PurposeThe purpose of this paper is to explore, describe and categorise practices of managing product returns empirically in internet retailing.Design/methodology/approachA multiple case study was conducted involving 12 e-commerce firms and 4 logistics service providers. An integrative data collection approach of semi-structured interviews, documentation and observations was used to gain comprehensive managerial and operational descriptions of returns management (RM) processes.FindingsThe findings show inconsistent RM processes, with a plethora of practices implemented and organised differently across firms. RM processes are ambiguous; their design is a result of incremental changes over time, lacking strategy and goals. There is a mismatch between how they are described and understood in the literature and how they are actually used. Practices in gatekeeping, avoidance and reverse logistics are defined and categorised. These serve as a typology of practices for managers to (re)consider, along with 15 propositions on how RM is practised.Research limitations/implicationsThe range of RM practices and the processes reflect a lack of scholarly attention and strategic view. Research is needed to develop clear goals on how the RM process can be better aligned with business strategies.Practical implicationsThe typology of practices is a benchmark for internet retailers in their design of efficient RM processes.Originality/valueSystematic and empirical research on RM is scarce compared to forward management. The study bridges this gap as one of the first to describe RM practices in depth, define service as a key activity, and identify a mismatch between theory and practice.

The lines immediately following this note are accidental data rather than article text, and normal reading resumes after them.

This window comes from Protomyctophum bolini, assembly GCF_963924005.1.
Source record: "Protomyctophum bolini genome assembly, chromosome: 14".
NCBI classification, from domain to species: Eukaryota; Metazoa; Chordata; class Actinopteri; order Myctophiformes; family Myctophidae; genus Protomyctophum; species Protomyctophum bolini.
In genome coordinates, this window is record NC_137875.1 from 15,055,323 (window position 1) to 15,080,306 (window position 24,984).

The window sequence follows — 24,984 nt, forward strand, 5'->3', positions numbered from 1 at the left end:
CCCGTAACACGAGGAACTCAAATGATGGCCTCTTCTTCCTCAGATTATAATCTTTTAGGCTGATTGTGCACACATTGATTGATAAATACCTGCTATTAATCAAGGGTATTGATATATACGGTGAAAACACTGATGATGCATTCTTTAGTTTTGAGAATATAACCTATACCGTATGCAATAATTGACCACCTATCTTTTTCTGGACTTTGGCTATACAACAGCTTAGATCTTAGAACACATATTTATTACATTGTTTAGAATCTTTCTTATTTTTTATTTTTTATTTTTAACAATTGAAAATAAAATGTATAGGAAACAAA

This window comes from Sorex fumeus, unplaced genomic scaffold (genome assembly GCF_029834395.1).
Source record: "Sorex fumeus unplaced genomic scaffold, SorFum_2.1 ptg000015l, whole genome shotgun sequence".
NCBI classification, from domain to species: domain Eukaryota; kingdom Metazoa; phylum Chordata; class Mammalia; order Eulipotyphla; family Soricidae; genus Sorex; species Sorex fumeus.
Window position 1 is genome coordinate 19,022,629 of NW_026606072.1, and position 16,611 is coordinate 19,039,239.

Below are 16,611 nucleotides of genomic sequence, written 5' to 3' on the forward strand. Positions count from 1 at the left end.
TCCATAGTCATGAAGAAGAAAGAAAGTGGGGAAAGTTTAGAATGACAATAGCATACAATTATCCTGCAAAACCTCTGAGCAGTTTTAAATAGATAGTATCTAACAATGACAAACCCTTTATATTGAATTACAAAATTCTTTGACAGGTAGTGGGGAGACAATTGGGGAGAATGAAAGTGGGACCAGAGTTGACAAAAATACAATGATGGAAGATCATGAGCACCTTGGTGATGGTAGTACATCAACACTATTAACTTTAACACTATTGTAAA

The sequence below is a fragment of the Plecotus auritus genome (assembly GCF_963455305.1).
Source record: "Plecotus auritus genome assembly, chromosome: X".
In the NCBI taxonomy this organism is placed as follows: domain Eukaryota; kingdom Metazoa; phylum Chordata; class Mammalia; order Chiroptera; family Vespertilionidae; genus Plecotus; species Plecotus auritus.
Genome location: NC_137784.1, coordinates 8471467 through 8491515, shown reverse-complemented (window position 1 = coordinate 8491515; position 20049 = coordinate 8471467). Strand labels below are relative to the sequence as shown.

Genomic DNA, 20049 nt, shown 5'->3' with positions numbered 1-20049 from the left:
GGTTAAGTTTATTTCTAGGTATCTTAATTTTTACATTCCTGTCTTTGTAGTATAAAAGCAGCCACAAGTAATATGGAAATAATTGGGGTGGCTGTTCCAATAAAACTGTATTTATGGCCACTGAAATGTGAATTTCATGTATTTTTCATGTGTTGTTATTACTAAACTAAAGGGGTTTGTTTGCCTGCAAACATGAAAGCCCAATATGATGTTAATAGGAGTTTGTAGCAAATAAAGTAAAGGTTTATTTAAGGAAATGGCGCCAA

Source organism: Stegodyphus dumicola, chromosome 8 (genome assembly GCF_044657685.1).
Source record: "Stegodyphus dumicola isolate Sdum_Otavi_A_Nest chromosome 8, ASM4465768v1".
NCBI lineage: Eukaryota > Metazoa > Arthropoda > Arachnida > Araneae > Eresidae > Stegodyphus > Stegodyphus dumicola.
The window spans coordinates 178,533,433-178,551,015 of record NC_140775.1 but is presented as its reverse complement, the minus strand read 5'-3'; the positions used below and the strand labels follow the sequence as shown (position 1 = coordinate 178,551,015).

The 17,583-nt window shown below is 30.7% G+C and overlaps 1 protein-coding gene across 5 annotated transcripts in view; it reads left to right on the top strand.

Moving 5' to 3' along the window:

International Journal of Physical Distribution & Logistics Management – Emerald Publishing
Published: Aug 20, 2019
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